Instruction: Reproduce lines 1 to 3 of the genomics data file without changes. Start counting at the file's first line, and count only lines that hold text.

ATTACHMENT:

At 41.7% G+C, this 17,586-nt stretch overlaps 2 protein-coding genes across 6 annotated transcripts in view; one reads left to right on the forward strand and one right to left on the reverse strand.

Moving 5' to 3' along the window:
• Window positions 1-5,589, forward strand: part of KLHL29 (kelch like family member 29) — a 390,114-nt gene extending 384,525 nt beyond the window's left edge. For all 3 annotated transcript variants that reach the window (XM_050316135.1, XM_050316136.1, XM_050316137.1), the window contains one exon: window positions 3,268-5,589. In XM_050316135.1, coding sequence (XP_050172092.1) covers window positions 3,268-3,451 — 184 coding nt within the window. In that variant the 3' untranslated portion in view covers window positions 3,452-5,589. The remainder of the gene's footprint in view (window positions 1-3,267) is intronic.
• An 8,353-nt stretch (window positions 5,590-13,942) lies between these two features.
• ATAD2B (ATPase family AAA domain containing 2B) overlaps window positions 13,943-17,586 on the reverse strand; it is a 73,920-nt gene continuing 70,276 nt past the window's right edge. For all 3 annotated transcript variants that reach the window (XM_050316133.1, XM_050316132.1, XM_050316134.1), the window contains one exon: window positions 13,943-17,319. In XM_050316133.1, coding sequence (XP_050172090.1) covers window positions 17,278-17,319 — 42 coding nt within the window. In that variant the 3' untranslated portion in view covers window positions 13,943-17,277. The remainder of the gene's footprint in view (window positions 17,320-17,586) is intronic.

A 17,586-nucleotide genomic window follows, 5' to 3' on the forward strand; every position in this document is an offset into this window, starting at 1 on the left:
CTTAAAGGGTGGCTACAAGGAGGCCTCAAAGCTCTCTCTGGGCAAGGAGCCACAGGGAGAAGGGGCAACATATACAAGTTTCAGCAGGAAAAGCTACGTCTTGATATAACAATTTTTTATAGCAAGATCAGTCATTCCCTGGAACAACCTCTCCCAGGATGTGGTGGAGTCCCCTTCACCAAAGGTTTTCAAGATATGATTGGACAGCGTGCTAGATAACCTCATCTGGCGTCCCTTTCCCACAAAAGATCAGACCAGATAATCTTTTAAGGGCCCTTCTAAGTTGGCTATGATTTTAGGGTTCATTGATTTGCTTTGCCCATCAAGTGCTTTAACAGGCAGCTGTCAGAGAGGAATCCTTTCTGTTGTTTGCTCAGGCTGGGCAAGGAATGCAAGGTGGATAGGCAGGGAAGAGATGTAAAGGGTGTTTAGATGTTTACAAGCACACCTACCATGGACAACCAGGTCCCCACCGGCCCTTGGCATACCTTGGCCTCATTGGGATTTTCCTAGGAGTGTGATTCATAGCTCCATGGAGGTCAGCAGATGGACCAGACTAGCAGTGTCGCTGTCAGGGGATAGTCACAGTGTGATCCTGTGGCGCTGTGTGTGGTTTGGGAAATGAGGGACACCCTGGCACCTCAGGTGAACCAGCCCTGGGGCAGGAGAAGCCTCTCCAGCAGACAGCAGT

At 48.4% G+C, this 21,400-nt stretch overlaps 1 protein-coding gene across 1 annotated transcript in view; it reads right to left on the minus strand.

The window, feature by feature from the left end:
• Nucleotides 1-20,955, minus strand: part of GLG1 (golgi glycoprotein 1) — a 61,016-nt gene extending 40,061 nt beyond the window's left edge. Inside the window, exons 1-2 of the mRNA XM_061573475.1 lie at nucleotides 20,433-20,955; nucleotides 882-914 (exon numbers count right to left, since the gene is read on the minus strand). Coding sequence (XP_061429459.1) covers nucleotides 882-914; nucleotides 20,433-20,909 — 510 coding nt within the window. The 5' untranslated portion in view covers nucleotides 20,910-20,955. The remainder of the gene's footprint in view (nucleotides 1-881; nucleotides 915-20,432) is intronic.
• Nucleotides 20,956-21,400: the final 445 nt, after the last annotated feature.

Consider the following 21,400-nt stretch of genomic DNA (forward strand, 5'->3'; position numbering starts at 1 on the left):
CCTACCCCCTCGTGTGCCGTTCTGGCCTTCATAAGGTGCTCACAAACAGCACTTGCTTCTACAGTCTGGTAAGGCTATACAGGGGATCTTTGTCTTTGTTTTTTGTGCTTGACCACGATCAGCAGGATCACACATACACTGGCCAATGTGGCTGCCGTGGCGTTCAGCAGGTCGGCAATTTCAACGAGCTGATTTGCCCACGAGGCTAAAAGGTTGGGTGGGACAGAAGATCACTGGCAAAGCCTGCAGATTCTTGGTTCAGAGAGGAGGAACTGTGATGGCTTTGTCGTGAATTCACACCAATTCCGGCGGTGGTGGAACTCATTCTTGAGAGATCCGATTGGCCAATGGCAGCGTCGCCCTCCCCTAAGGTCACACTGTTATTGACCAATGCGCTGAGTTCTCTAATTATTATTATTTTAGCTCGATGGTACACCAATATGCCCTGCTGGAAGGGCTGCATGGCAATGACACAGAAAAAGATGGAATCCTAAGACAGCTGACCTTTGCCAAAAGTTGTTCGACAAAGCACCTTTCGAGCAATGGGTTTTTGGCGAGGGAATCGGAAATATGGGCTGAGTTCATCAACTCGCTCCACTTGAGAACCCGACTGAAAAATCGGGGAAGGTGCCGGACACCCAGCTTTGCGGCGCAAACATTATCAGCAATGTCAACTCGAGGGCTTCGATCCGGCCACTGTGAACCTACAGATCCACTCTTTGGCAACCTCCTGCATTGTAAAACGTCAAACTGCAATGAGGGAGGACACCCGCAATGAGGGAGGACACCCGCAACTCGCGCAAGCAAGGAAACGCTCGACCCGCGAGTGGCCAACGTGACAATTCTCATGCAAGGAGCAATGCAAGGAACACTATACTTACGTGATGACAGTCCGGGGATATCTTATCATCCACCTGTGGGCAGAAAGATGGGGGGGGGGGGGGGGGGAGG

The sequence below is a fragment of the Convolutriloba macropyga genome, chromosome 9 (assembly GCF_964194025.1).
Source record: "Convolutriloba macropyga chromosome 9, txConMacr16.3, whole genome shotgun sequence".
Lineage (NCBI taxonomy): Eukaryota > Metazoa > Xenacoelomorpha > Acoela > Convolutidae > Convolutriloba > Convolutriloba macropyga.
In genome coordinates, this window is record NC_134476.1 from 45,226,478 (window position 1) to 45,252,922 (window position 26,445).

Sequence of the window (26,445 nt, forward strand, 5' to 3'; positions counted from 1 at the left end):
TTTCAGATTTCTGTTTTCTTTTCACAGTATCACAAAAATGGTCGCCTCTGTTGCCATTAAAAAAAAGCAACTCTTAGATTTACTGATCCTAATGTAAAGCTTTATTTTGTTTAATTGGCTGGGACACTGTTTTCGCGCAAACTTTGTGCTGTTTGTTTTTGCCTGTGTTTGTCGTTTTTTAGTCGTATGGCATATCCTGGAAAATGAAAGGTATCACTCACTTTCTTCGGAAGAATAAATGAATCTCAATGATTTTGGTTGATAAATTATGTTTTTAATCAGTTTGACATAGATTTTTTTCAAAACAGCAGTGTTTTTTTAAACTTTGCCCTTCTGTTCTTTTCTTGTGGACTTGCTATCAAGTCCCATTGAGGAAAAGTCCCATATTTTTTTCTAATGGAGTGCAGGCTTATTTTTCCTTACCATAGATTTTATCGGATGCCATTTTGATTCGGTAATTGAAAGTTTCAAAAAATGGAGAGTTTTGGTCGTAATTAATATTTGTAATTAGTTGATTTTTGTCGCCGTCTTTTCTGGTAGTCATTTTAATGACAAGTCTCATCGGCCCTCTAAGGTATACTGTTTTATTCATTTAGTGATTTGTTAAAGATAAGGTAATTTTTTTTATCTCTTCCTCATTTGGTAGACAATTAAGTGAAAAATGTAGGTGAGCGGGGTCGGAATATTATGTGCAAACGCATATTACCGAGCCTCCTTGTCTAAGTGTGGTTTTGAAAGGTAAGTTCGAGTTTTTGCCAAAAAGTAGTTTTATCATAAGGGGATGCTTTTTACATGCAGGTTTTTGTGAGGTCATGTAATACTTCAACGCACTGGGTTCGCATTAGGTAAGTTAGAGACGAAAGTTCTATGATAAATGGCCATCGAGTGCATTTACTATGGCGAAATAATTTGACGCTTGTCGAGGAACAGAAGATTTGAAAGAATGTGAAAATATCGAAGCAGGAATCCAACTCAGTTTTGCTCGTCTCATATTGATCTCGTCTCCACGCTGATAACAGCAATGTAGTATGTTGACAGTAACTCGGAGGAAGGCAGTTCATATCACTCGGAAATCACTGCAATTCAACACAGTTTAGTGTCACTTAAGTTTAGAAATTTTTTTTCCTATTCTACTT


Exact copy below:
At 41.7% G+C, this 17,586-nt stretch overlaps 2 protein-coding genes across 6 annotated transcripts in view; one reads left to right on the forward strand and one right to left on the reverse strand.

Moving 5' to 3' along the window:
• Window positions 1-5,589, forward strand: part of KLHL29 (kelch like family member 29) — a 390,114-nt gene extending 384,525 nt beyond the window's left edge. For all 3 annotated transcript variants that reach the window (XM_050316135.1, XM_050316136.1, XM_050316137.1), the window contains one exon: window positions 3,268-5,589. In XM_050316135.1, coding sequence (XP_050172092.1) covers window positions 3,268-3,451 — 184 coding nt within the window. In that variant the 3' untranslated portion in view covers window positions 3,452-5,589. The remainder of the gene's footprint in view (window positions 1-3,267) is intronic.